Border Collie Spaniel

Linda Simon
Dr Linda Simon (MVB MRCVS, University College Dublin)
Photo of adult Border Collie Spaniel
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The Border Collie Spaniel often inherits the athletic body of the Border Collie and the handsome head of the Cocker Spaniel. They are muscular and wiry and their body is that of an athlete. They have an alert expression and are always keenly aware of what is going on around them. Their thick coat will usually have a wave to it and will be either black and white or brown and white.

Those on the lookout for a high intensity, energetic breed should look no further than the Border Collie Spaniel. These dogs love to run around and are equally happy to keep active by swimming, hiking or participating in canine activities. Extremely intelligent and intuitive, the Border Collie Spaniel makes a very rewarding training partner.

About & History

The Border Collie Spaniel is also called the Border Collie Cocker and is thought to have originated in America at the start of this century. It is typically the American Cocker Spaniel that is used in the mix rather than the English Cocker Spaniel. While the Border Collie is a high-energy, working dog, the American Cocker Spaniel has more traditionally been bred as a show dog and as a pet. As these dogs have such different personality types, the temperament of the Border Collie Spaniel can be quite variable.

The Border Collie

The Border Collie originated in the 19th century in Northumberland on the border of England and Scotland (hence the name!). While Collies had been present and working in the area for many years before this, it was not until the 1800s that the breed was standardised.

The Border Collie has always made a superb farm dog and has been used to herd livestock for many years. They are prized for their work ethic and intelligence and have been competing in sheepdog trials with great success since their origin.

The Cocker Spaniel

Cocker Spaniels have traditionally been used to hunt on both land and water and retrieve birds and waterfowl with a soft mouth. The American Cocker Spaniel was once considered the same breed as the English Cocker Spaniel, but the two separated from one another about 100 years ago, with the American Cocker being used more for showing and the English Cocker being kept as a working dog.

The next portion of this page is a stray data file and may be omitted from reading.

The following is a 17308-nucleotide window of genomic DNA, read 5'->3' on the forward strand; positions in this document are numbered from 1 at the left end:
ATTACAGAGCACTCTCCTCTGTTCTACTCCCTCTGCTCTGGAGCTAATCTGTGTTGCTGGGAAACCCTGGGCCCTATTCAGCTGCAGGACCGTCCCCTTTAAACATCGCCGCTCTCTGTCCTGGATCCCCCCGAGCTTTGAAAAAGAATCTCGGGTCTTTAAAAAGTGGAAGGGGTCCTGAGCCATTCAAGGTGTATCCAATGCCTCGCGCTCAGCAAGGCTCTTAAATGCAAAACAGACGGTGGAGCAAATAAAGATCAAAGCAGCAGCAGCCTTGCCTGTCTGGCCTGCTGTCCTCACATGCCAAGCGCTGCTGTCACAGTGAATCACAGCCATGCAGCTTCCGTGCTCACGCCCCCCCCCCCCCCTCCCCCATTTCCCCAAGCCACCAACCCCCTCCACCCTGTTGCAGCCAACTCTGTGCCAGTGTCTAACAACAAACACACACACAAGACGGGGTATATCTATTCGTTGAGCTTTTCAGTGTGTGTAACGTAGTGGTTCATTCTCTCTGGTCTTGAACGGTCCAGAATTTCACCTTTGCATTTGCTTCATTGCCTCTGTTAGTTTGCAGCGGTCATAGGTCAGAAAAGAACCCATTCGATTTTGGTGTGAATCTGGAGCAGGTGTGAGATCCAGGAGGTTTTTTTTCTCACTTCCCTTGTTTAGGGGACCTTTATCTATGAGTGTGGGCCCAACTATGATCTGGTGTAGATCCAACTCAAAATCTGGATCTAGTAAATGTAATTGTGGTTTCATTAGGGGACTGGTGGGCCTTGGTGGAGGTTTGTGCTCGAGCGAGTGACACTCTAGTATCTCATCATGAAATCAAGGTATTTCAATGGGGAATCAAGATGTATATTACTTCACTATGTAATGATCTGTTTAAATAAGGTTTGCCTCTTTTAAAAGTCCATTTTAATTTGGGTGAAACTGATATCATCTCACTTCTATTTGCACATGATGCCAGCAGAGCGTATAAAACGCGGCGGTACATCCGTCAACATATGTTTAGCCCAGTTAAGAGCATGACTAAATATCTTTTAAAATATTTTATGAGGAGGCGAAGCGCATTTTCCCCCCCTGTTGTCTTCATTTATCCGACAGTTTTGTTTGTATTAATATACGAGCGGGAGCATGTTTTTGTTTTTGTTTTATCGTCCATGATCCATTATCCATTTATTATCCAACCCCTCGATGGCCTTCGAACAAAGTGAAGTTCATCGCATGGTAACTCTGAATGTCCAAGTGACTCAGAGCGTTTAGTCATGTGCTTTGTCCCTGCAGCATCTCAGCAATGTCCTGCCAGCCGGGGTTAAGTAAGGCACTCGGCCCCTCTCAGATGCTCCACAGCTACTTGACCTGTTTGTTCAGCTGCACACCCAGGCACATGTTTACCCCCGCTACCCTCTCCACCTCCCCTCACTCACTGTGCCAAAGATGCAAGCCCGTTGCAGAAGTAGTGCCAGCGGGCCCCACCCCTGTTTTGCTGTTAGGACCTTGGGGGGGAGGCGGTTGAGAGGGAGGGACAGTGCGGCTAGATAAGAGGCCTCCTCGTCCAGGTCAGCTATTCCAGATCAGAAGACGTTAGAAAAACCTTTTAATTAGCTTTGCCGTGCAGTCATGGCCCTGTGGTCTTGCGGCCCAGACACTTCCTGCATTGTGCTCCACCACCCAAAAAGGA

Of course, both breeds are also very popular pets and are kept as companion animals throughout the world. The first Cocker Spaniel was registered with the American Kennel Club in 1878 and it was in the 1920s that the American and English versions were distinguished from one another.


Border Collie Spaniel Large Photo
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Physically, the Border Collie Spaniel is a nice mix of each parent dog and there is a good deal of variation in the appearance of each breed member. With time, they will go on to develop a more uniform look.

A medium-sized dog once fully grown, the Border Collie Spaniel will measure from 40cm to 56cm and will weigh between 12kg and 14kg. They have quite a rounded skull and a relatively long muzzle. Their eyes are dark brown with an intelligent expression. They may have the pendulous ears of the Spaniel or the semi-erect ears that some Border Collies have. They have a sturdy neck and rectangular body which is athletic and built in proportion. They should have a noticeable abdominal tuck up. Their tail is long and often curls towards the end.

The fur of the Border Collie Spaniel is long and thick with a nice wave to it. The majority of breed member will have the classic ‘tuxedo’ (black and white colours) of the Border Collie, though some may be brown and white. Speckles, patches and spots are all common markings.

Character & Temperament

The Border Collie Spaniel has a good nature with a real zest for life and they love nothing more than to be doing something. Not a dog to laze about, the main features of the Border Collie Spaniel are their exuberant energy and endearing stamina.